Venice Biennale 2010, a visit to the Arsenale


What makes the Venice biennale so special to me is that part of the exhibition takes place in the Arsenale, a complex of shipyards and armories that used to be the largest industrial complex in Europe prior to the Industrial Revolution. The wikipedia entry reads like a novel: different areas of the historic naval yards each produced a particular prefabricated ship part or other maritime implement. The parts could then be assembled into a ship in as little as one day. The navy owned a nearby forest that provided the Arsenal’s wood supply. In 1593, they even had Galileo work as an external consultant.

0ooongoogle98.jpgThe Arsenale on google maps

The biennale exhibition occupies only a part of the Arsenale called the Corderie. Built in 1303, restored in the 16th century, this 6400 sqm surface used to host the manufacture of hawsers, cables and thick ropes.

Unlike most critics and visitors, i can’t say that the exhibition of 12th biennale of architecture is particularly exciting. Call me a masochist but i missed being slapped in the face with crucial issues such as the rise of the megapolis, unrestrainable traffic, sustainability, the necessity to provide shelter for populations fleeing conflicts and natural disasters, etc. I missed the overdose of information we were submitted to in 2006. I also missed the extravagance and the speculation of the 2008 edition. The 12th biennale of architecture is mostly about aesthetics and celebration of the discipline.

What i did enjoy more than any other year however was the way Kazuyo Sejima -who directed the event this year- played with the architecture of the Corderie. There was air, grace and gaiety:

Olafur Eliasson has visitors take a leap in the dark where water hoses hanging from the ceiling spray water around in spasms that appear to be frozen in time and shaped with each flash of the stroboscopic lightening (Domus has a video.)

Olafur-Eliasson-Denmark-002.jpgOlafur Eliasson, Your split second house, 2010. Photograph: David Levene for the Guardian

An enormous room was filled with tiny chairs for people to sit and watch video of architects being interviewed by Hans Ulrich Obrist.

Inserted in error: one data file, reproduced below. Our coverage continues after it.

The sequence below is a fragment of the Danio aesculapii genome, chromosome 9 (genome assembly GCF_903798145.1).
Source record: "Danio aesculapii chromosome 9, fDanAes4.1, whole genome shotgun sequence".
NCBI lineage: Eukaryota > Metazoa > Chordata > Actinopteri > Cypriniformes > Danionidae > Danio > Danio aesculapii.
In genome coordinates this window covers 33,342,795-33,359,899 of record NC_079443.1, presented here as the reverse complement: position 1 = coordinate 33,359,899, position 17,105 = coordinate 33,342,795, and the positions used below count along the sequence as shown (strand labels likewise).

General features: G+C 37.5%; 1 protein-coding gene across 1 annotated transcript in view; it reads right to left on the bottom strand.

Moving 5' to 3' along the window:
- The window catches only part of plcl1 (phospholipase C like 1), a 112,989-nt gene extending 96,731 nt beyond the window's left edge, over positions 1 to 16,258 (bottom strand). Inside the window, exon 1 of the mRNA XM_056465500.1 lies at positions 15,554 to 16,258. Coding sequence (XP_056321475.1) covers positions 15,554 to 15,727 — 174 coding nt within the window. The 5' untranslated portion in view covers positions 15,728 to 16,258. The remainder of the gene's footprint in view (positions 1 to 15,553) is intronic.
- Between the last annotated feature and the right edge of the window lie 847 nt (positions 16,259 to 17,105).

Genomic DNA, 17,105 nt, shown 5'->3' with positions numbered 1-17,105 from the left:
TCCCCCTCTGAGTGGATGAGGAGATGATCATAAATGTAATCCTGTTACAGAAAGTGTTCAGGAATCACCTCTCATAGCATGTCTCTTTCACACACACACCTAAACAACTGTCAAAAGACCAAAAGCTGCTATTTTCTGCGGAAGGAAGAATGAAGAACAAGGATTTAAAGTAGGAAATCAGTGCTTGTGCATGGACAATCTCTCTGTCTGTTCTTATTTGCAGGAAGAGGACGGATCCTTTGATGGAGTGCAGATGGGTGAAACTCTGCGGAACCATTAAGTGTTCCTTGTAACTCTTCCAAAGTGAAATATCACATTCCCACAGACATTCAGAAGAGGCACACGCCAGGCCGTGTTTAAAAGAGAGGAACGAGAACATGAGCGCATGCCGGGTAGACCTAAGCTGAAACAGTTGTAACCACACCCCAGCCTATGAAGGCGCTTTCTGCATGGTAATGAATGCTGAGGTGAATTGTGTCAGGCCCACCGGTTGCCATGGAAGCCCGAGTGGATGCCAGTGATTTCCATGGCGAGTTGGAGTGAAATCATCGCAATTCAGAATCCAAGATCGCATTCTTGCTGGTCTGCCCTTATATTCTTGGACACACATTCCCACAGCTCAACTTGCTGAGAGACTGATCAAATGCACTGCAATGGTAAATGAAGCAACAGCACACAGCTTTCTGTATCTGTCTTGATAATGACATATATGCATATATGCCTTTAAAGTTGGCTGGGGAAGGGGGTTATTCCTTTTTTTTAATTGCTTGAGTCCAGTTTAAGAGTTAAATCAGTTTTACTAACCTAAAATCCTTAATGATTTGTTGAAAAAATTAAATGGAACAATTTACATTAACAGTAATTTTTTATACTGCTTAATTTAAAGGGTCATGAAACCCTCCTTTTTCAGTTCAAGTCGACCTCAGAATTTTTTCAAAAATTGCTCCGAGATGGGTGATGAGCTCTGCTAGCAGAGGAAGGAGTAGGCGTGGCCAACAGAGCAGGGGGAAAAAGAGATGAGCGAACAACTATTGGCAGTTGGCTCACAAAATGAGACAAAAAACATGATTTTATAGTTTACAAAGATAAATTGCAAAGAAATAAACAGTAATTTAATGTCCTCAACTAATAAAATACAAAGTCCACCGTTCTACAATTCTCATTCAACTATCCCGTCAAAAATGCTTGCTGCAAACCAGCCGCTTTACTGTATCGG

4interv13466_22d54a482f.jpg4lettres38_e8fe115c45.jpgAnton García-Abril and Ensamble Studio disrupted the scale and harmony of the Corderie with two enormous concrete I-beams that appear to keep their balance thanks to the mere power of a rock and a coil spring.

50labanlce21b429e_z.jpgAnton Garcia-Abril – Ensamble Studio, Balancing Act, 2010. Photo: Giorgio Zucchiatti

5mumb26230_9b0634c438.jpgStudio Mumbai, Work-Place. Photo: Giorgio Zucchiatti

Studio Mumbai has piled up wooden building elements over models, tools, materials, samples and tiles in one of the big exhibition spaces of the Arsenale, creating a feeling of intimate, welcoming and controlled chaos. The space speaks of an architecture more akin to craftsmanship and physical labour than neat plan drawings and models.

4mumbtooolz2_9745ce8ce6.jpgStudio Mumbai, Work-Place

5mumb928_4d977e8715.jpgStudio Mumbai, Work-Place. Photo: Giorgio Zucchiatti

4lemumbbba0482_dfa6e65e81.jpgStudio Mumbai, Work-Place

50mumbfgame9174_cc9735ffd5.jpgStudio Mumbai, Work-Place

Swiss architects Valerio Olgiati defends with a stunning tunning 1:33 model his view that architecture does not have to be primarily contextual. According to him, architecture can grow out of an idea or concept that are completely separate from any context.

4perm586_083d813391_z.jpgValerio Olgiati, Perm Museum XXI, Perm, Russia, 2008

5maisonnett1_b41673c61f.jpgarchitecten de vylder vinck taillieu, ordos 100

architecten de vylder vinck taillieu is showing the fascinating model of an un-built project, a large house in Ordos, Mongolia. The dwelling was part of Ordos 100, a project, conceived by Ai Weiwei and curated by Herzog and de Meuron, where 100 young architects were invited to design 100 villas in 100 days. Mirrors placed underneath the model allow for a look inside the house.

49maisonfamill316_9b5f9a628a.jpg50vlaams835_8e1dbfa445.jpgarchitecten de vylder vinck taillieu, ordos 100

Kazuyo Sejima had invited artists to share with the public their perspective on space and architecture. Interested in how sound may physically construct a space in a sculptural way and how a viewer may choose a path through this physical yet virtual space, Janet Cardiff takes over one of the last rooms of the Corderie with The Forty Part Motet, an audio installation based on the Renaissance choral music Spem in alium nunquam habui by Thomas Tallis (1514-1585). Forty separately recorded voices are played through forty speakers strategically placed in an oval so that the listener can sit in the center of the choir and feel the sculptural construction of the musical piece.

4cardi540_0e40d2bc88.jpgJanet Cardiff, The Forty Part Motet , 2001

You can’t conceive an architecture without R&Sie(n), right? The French studio is showing ‘ thebuildingwhichneverdies ‘, a research laboratory of light intended to analyze human beings’ physiological adaptation to the dark. The structure also explores solar activity and the evolution of the ozone concentration in the stratosphere (more information and photos in designboom.)

blo4og03.jpgR&Sie(n), thebuildingwhichneverdies, 2010. Image R&Sie(n)

… and of course there was that Cloudscapes by Transsolar + Tetsuo Kondo.

The 12th Intl. Architecture Exhibition, directed by Kazuyo Sejima and titled People meet in architecture, runs until 21st November 2010.